“Are you concerned for LoveJoy? My girl is safe, isn’t she?”
“Yes, yes. DeepDelve is watching over her and her SandRunner friend. LoveJoy is quite safe, for now.”
“And is her boyfriend?”
“If you mean, Prince Lohengrin, I am very concerned for both him and his mouse. They are lost. We know that. That is not what I feel. This is something else. A presence I have not sensed before, or one I have not felt so strongly.”
“What can we do?”
“By The Do’s, I do not know what more we can be doing. We speak, we sing, we act, we do. Our experiences, past and present, are integrated into our lives, our pictures, our music, our stories. . . .”
“You fall silent, old friend. What are you thinking?”
“Our stories, Mary. Our stories are themselves an uncertain creation. Can they be seen and effected from without?”
“What do you mean?”
“I’m not sure. Linearity prescribes a certain consistency.”
“What is it that you sense?”
“An inconsistency, a distinction not in the context of our actions, which is to be expected, but in the creation of the actions themselves. An external intrusion, of some sort. An interruption.”
“My dear MinneSinger, we can only deal with what we can effect. I think now is the time to change what we can change and to help those we can help. Forces and creations outside our context will be dealt with later, if at all.”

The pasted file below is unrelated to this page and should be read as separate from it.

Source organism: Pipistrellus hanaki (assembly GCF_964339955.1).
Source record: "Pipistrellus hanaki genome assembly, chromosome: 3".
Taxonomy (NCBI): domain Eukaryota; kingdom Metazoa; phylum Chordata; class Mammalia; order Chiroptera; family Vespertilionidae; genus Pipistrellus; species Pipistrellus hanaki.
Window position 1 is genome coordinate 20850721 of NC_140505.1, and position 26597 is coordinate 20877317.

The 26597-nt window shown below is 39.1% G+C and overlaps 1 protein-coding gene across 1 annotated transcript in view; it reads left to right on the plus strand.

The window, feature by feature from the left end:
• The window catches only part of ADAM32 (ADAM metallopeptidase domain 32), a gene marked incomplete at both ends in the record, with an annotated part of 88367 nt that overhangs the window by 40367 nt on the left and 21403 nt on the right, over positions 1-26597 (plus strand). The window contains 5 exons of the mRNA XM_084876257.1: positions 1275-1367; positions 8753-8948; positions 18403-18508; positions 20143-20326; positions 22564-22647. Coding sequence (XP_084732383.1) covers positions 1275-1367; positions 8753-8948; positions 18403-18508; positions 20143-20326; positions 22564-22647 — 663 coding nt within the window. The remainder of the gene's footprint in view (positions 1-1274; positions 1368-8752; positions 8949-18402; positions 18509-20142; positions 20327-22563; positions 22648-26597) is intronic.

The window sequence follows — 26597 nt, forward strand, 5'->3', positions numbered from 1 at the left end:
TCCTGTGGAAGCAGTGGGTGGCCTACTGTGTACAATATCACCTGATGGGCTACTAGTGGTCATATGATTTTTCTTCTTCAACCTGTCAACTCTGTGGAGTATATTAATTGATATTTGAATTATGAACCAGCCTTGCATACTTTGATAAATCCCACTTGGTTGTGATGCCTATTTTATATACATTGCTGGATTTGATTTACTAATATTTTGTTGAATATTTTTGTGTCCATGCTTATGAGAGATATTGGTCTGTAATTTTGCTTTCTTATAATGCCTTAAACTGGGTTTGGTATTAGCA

“You are right, of course, Queen Mary. You are a true friend.”
“You are a worried friend, and I would not have you so. Let us return to what we can do for LoveJoy and DawnRunner and how we can find TidBit and HirschTruss.”
“You mean “’Prince Lohengrin.’”
“My girl favors ‘Truss.’”
The two FaceTime screens smile back to each other.
* * *
Setting his fork down, the Abbot of HighHill rolls his broad shoulders adjusting the tan cassock on his great frame. He eyes HammerHands finishing his third dessert and turns to TidBit. “When I was in the ring,” the Abbott begins, “I always had a great appetite. Ah, those were the days. Traveling and fighting. Fighting and traveling. From city to town to hamlet to village and back again. I took on every comer and I fought every champion. Undefeated, I was.”
“A legend,” HammerHands speaks through a mouthful of custardy crisp. “Me idol.” Berry crumbs drop to the white starched tablecloth.
The Abbott addresses the younger pugilist. “I am amazed you found your way here, son. The snows of OverMountain are a cold guard. Few find the path. Fewer still survive the trek.”